A year after the publication of breakthrough bird flu research was delayed due to bioterrorism concerns, Jenny Mitchell explores the dual-use dilemma of continued research.
In December 2011, Ron Fouchier, a virologist at Erasmus Medical Centre in Rotterdam, inadvertently sparked international controversy after submitting a research paper for publication. The paper explained the method he had used to mutate a highly lethal strain of bird flu, H5N1. His research suggested that H5N1 was only 5 mutations away from being able to pass through the air from person to person (rather than the typical bird-to-human transmission).
On the face of it, this research looked to be a major breakthrough in the understanding of bird flu transmission. That was until a US biosecurity committee declared the research too dangerous to publish – calling for it, and another similar paper, to be censored. Media interest ensued and concerns over the security of research into such highly lethal viruses began to surface.
Since the current H5N1 outbreak began in 2003, 345 of the 584 confirmed cases have been fatal, giving H5N1 a potential mortality rate of 59%. These high mortality rates have been the focus of debate surrounding the continuation of research using the lethal strain of bird flu virus. It is feared that the description of mutations necessary for the virus to spread form person to person could be used by bioterrorists to create a ‘superweapon’.
However, Wendy Barclay, the chair in Influenza Virology at Imperial College London, is concerned by the possible ramifications of such a censorship: “I don’t agree that science should be censored, how do you know that by not telling somebody something, you’re not preventing the next breakthrough? The point of science is that we use our combined brains together, we share our knowledge.”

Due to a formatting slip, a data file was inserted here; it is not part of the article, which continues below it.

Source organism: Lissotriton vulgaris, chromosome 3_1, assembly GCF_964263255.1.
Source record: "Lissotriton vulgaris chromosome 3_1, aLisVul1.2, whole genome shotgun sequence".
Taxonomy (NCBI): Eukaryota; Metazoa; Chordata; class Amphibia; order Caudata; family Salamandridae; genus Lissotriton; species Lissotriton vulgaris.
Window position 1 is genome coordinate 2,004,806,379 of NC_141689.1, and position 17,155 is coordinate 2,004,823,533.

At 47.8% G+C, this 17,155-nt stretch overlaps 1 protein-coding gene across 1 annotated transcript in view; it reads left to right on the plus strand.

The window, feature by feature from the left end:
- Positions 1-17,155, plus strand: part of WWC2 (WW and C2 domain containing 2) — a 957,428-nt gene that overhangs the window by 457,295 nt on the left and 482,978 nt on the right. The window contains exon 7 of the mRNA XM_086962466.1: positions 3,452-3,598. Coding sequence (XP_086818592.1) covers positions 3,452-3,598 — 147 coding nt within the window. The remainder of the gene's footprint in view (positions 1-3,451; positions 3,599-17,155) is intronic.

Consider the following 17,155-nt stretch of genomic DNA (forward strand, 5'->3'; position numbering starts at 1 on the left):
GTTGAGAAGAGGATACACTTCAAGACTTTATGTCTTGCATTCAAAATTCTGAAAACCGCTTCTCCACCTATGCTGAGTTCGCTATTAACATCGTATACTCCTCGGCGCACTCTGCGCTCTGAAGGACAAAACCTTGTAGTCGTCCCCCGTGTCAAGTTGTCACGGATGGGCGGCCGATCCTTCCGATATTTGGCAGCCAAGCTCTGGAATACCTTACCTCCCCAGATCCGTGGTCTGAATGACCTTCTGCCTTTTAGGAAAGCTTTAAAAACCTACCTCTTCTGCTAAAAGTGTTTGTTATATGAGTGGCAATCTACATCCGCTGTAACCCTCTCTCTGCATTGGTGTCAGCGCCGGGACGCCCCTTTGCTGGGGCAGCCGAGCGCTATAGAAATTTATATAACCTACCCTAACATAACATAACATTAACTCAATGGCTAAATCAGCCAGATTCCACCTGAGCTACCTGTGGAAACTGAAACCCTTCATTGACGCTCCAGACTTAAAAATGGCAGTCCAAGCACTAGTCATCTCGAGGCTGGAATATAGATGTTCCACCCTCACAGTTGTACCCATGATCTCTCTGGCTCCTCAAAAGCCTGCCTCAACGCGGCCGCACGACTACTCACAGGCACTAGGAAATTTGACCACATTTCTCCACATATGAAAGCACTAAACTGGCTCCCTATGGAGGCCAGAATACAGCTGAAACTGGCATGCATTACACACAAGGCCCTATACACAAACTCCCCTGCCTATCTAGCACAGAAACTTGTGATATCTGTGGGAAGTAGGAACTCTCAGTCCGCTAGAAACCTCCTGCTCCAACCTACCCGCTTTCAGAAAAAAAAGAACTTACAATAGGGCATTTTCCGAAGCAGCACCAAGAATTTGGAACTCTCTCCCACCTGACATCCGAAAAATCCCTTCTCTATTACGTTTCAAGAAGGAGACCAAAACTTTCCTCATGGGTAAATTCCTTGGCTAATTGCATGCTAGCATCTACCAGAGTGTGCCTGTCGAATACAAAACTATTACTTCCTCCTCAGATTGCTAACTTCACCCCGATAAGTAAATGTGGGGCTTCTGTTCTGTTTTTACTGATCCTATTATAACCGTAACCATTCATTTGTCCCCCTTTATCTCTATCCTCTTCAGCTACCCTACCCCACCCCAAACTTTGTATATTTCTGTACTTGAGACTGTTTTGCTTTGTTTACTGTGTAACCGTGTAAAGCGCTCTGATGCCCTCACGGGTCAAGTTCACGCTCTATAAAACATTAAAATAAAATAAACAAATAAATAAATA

Both papers involved in this dispute have now been published in full. But scientists have recognised the need to address public and governmental concern surrounding the dangers involved in studying highly pathogenic viruses. However, the debate over who, if anyone, should be allowed to carry on with this possibly harmful research has left scientific investigation into the potentially lethal virus strain virtually at a standstill.
And according to Professor Barclay, there may be dangerous consequences associated with this voluntary moratorium upon investigations into bird flu: “This science has been on hold for almost a year, and that’s a terribly long time in the world of science. Certainly the virus hasn’t been on hold for a year, it hasn’t stopped circulating in South East Asia, it hasn’t stopped mutating and it hasn’t become any less of a pandemic threat.”
The H5N1 debate is an excellent example of the ethical tightrope negotiated by science. On one side lies public and governmental uncertainty, whilst on the other lies research aiming to limit the potential impact of the virus. Whilst it is true that research conducted using H5N1 could pose a risk to public safety, in stopping the research are we increasing the risk of future pandemics?
IMAGES: Claire Lynn